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State will not budge to release funds for Glacier County until repeat audit findings are rectified | New


Failure to resolve significant findings or implement corrective actions must result in the suspension of financial assistance in in accordance with the rules adopted by the ministry pending resolution or compliance.” MCA 2-7-515

Glacier County officials learned a hard lesson on Tuesday, July 20. “Partial progress” isn’t enough when it comes to asking the state of Montana to release the funds it began withholding in 2019.

President Mary Jo Bremner, along with fellow Commissioner John Overcast, CFO Chancy Kittson and County Prosecutor Terryl Matt, traveled to Helena last week for a face-to-face meeting with state officials, hoping to convince them to release $ 675,983.80 on the state of Montana withheld due to repeated audit findings.

“We are not in a position to stop withholding funds for partial progress,” said Misty Ann Giles, director of the Department of Administration (DOA). Giles acknowledged that progress is being made by Glacier County. “I want to applaud you. I think we’re closer than we’ve ever been in years.

“We are happy to see an improvement,” said Branden Beatty, director of the Department of Revenue (DOR), but he was quick to point out that state officials would not release the nearly $ 700,000 in funds he holds.

Two years ago, Mike Manion, deputy director and chief legal counsel of the DOA, wrote to Glacier County officials to inform them: “Given the lack of sufficient progress in resolving and resolving the major issues that the county agreed to resolve in its CAP (Fiscal Year 2015-16 Corrective Action Plan) – and repeating these issues in the FY 2017-18 audit report – the DOA has no other choice than to suspend financial aid.

At last week’s meeting, Bremner told DOA and DOR officials that the county team had “worked tirelessly and successfully … we are not denying the guilt … and there is still a few points to be settled “but the county is having its problems” chief over “and” trying to right the wrongs of the past “.

Bremner said Glacier County saw “remarkable improvement” between the 2019 and 2020 audit and called on the state to “adjust” the “ongoing punishment for residents of Glacier County.”

Tracy Morano of DOR reminded the Glacier County contingency that $ 1.1 million is still owed to the state of Montana by Glacier County. Morano said it was “No. 1 problem that needs to be resolved.

Earlier in the meeting, however, Matt said Glacier County believed they had overpaid DOR.

Six years ago, the state of Montana informed Glacier County commissioners that they had until Friday, July 24, 2015 to make a $ 1 million “deposit” for amounts Glacier County owed to the government. Ministry of Revenue (DOR) at that time.

“We really recognize the significant progress” that has been made under Chancy Kittson’s leadership, said Cheryl Gray of DOA. However, given that the county’s audit for fiscal 2020 still had important and repeated findings, Gray said the state must continue withholding funds from the county.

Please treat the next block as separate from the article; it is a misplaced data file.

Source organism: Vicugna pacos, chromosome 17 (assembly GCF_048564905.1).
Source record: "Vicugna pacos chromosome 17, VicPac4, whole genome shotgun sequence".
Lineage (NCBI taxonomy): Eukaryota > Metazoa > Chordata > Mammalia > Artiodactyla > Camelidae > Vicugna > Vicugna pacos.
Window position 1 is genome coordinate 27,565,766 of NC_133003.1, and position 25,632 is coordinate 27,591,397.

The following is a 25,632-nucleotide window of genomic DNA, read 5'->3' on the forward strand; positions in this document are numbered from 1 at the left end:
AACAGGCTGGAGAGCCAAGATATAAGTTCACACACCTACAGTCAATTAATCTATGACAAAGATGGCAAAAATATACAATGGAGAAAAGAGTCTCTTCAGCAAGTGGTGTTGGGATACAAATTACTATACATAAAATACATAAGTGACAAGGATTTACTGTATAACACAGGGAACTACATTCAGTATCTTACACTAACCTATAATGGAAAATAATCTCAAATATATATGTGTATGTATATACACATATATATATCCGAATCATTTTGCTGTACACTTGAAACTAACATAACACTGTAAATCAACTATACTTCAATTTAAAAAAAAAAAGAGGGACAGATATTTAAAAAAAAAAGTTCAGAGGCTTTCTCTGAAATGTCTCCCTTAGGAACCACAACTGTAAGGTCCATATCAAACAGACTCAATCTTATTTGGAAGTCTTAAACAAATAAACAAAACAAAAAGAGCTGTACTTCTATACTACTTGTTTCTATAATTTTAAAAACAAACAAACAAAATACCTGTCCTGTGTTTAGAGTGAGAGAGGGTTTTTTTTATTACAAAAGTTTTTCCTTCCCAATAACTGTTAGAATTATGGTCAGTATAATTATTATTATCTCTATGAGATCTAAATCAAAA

Kittson told DOA and DOR officials that withholding funds “put us in a situation” where the county had to stop providing certain services. As such, the county is on the defensive and has researched how DOA and DOR apply MCA 2-7-515 to other counties in the state.

Using Stillwater County as an example, Kittson said the county has repeated findings dating back to 2016 and “not $ 1 was withheld. It sounds like disparity.

State officials retorted that no other county in Montana has ever had an audit using “going concern” language. “It really uplifted Glacier County in state action.”

The auditors who performed Glacier County’s audits for fiscal year 2015-16 and fiscal year 2017-18 both concluded that “… the county has a significant negative net cash position in its government funds. These conditions raise substantial doubt about the county’s ability to continue operating.

DOA and DOR officials said their main goal is to help cities, counties, towns, etc. to get on “the road to success” and they are currently working with other counties just like they did it with Glacier County.

Manion pointed out that the state of Montana began withholding funds in 2019 after giving Glacier County officials three years to correct findings from previous audits. Under MCA 2-7-515, state officials could have started retaining much sooner, but instead chose to try to help county officials with training, he reminded attendees.

Manion added that there had been “a lot of correspondence with the county” and that the state would continue to withhold funds based on state law.

Treasurer Don Wilson, who was appointed in June 2018 and subsequently elected to the post, attended the meeting by telephone. “Does the law only apply to Glacier County?” ” He asked.

A summary of audit findings presented by state officials showed that Glacier County had 16 audit findings during the 2013-2014 fiscal year audit; 17 in the 2015-2016 audit, with eight of these repeated findings; 20 audit findings in the 2017-2018 audits, of which 13 are repeated; 16 audit findings in fiscal year 2019, of which 14 are repeated; and eight results in fiscal 2020, seven of which are listed as repeated results.

State officials said they “have no evidence that you have resolved your important findings.”

The three significant findings from the last audit were all listed as “multi-year” findings and related to tax challenges, bank reconciliations and budget authorization overruns in several funds.